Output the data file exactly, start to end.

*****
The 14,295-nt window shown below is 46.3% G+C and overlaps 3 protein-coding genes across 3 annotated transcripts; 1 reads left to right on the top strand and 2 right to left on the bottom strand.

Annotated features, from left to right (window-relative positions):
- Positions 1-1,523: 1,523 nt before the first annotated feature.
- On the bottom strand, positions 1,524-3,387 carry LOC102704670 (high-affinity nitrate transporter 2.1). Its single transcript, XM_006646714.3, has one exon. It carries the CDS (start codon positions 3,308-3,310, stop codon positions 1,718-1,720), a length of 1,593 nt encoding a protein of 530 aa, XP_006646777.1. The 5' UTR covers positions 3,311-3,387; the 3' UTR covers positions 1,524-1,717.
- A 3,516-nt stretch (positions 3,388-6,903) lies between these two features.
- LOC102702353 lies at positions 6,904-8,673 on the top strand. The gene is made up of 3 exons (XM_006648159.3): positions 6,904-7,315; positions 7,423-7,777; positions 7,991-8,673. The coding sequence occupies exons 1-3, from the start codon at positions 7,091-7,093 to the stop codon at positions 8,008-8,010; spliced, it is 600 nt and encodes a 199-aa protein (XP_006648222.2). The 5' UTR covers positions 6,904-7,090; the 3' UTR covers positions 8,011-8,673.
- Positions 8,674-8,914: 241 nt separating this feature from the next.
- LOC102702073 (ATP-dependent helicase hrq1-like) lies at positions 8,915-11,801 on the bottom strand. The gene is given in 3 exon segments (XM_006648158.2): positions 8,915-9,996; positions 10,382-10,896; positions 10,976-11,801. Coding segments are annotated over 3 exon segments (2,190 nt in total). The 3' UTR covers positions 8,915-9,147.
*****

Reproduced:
The 14,295-nt window shown below is 46.3% G+C and overlaps 3 protein-coding genes across 3 annotated transcripts; 1 reads left to right on the top strand and 2 right to left on the bottom strand.

Annotated features, from left to right (window-relative positions):
- Positions 1-1,523: 1,523 nt before the first annotated feature.
- On the bottom strand, positions 1,524-3,387 carry LOC102704670 (high-affinity nitrate transporter 2.1). Its single transcript, XM_006646714.3, has one exon. It carries the CDS (start codon positions 3,308-3,310, stop codon positions 1,718-1,720), a length of 1,593 nt encoding a protein of 530 aa, XP_006646777.1. The 5' UTR covers positions 3,311-3,387; the 3' UTR covers positions 1,524-1,717.
- A 3,516-nt stretch (positions 3,388-6,903) lies between these two features.
- LOC102702353 lies at positions 6,904-8,673 on the top strand. The gene is made up of 3 exons (XM_006648159.3): positions 6,904-7,315; positions 7,423-7,777; positions 7,991-8,673. The coding sequence occupies exons 1-3, from the start codon at positions 7,091-7,093 to the stop codon at positions 8,008-8,010; spliced, it is 600 nt and encodes a 199-aa protein (XP_006648222.2). The 5' UTR covers positions 6,904-7,090; the 3' UTR covers positions 8,011-8,673.
- Positions 8,674-8,914: 241 nt separating this feature from the next.
- LOC102702073 (ATP-dependent helicase hrq1-like) lies at positions 8,915-11,801 on the bottom strand. The gene is given in 3 exon segments (XM_006648158.2): positions 8,915-9,996; positions 10,382-10,896; positions 10,976-11,801. Coding segments are annotated over 3 exon segments (2,190 nt in total). The 3' UTR covers positions 8,915-9,147.